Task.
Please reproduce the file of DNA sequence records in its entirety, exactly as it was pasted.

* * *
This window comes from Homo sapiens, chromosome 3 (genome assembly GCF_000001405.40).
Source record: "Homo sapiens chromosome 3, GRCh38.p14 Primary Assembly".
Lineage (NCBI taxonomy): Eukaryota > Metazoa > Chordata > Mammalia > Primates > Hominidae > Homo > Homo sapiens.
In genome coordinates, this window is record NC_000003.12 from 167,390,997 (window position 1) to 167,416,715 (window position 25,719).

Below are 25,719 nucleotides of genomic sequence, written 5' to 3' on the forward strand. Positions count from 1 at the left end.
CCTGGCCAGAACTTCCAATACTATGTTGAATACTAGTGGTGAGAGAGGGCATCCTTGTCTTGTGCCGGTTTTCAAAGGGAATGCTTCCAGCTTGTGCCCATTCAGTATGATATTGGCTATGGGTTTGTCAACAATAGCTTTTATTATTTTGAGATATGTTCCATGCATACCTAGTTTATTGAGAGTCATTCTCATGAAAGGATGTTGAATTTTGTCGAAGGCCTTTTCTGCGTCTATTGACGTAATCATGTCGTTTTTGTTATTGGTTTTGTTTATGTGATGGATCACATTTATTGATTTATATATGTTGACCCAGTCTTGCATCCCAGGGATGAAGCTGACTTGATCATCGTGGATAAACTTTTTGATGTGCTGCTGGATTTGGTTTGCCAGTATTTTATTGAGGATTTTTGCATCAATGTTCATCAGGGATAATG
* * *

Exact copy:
This window comes from Homo sapiens, chromosome 3 (genome assembly GCF_000001405.40).
Source record: "Homo sapiens chromosome 3, GRCh38.p14 Primary Assembly".
Lineage (NCBI taxonomy): Eukaryota > Metazoa > Chordata > Mammalia > Primates > Hominidae > Homo > Homo sapiens.
In genome coordinates, this window is record NC_000003.12 from 167,390,997 (window position 1) to 167,416,715 (window position 25,719).

Below are 25,719 nucleotides of genomic sequence, written 5' to 3' on the forward strand. Positions count from 1 at the left end.
CCTGGCCAGAACTTCCAATACTATGTTGAATACTAGTGGTGAGAGAGGGCATCCTTGTCTTGTGCCGGTTTTCAAAGGGAATGCTTCCAGCTTGTGCCCATTCAGTATGATATTGGCTATGGGTTTGTCAACAATAGCTTTTATTATTTTGAGATATGTTCCATGCATACCTAGTTTATTGAGAGTCATTCTCATGAAAGGATGTTGAATTTTGTCGAAGGCCTTTTCTGCGTCTATTGACGTAATCATGTCGTTTTTGTTATTGGTTTTGTTTATGTGATGGATCACATTTATTGATTTATATATGTTGACCCAGTCTTGCATCCCAGGGATGAAGCTGACTTGATCATCGTGGATAAACTTTTTGATGTGCTGCTGGATTTGGTTTGCCAGTATTTTATTGAGGATTTTTGCATCAATGTTCATCAGGGATAATG